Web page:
The B recommendation applies to obese adults; obesity was defined as a body mass index of 30 kg/m2 or higher. The evidence review focused on interventions for weight loss and weight maintenance that could be provided in primary care or referred from primary care, such as nutrition counseling, exercise strategies, and goal setting.

The Task Force found adequate evidence that behavior-based weight-loss interventions improved weight, reduced incidence of type 2 diabetes, and helped maintain weight loss after interventions ended.

The Task Force found small to no evidence of harm associated with any of the behavioral weight-loss interventions, which included group sessions, personal sessions, print-based interventions, and technology-based interventions (such as text messages). Although interventions that combined drug therapy with behavioral intervention resulted in greater weight loss over 12-18 months, compared with behavioral interventions alone, the attrition rates were high and data on weight-loss maintenance after discontinuation of the drugs were limited, the Task Force noted.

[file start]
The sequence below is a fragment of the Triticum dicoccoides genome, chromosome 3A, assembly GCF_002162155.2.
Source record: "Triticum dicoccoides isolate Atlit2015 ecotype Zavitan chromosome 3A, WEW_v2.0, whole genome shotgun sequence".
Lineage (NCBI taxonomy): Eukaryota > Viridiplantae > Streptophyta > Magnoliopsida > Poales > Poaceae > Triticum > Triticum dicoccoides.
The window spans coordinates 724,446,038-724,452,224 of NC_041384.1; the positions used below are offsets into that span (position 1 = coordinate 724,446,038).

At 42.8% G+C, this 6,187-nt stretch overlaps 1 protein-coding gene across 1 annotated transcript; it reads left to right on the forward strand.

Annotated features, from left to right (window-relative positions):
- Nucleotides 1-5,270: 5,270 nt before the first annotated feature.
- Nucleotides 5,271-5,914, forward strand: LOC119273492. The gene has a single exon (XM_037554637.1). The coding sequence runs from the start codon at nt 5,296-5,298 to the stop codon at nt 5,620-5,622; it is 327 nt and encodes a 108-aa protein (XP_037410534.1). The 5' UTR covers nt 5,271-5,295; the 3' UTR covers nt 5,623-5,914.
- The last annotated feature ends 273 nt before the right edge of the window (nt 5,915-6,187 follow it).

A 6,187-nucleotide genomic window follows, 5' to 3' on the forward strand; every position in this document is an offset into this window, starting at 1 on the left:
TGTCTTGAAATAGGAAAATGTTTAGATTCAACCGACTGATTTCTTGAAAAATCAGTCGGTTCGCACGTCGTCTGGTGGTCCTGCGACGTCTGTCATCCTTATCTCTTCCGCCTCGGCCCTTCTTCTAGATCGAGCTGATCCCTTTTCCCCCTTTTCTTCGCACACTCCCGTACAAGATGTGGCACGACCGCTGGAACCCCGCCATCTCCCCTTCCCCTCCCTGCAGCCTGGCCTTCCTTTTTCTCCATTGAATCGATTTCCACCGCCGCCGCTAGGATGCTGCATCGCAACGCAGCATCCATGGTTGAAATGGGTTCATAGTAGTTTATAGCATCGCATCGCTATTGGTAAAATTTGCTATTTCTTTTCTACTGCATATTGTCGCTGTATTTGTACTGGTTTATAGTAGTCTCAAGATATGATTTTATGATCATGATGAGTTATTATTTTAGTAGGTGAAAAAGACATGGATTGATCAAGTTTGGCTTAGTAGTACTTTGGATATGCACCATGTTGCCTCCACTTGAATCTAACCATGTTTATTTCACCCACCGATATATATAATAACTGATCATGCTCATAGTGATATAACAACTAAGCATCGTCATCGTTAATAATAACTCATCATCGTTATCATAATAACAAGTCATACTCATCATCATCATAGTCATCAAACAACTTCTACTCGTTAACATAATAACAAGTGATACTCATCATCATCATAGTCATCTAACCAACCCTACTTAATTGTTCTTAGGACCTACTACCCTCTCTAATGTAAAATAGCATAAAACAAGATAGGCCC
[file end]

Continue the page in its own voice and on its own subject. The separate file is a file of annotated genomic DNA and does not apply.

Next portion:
“As a result, the USPSTF encourages clinicians to promote behavioral interventions as the primary focus of effective interventions for weight loss in adults,” they wrote.

The Task Force acknowledged the need for future research in subgroups and to explore whether factors such as genetics and untreated conditions are barriers to behavior-based weight loss interventions.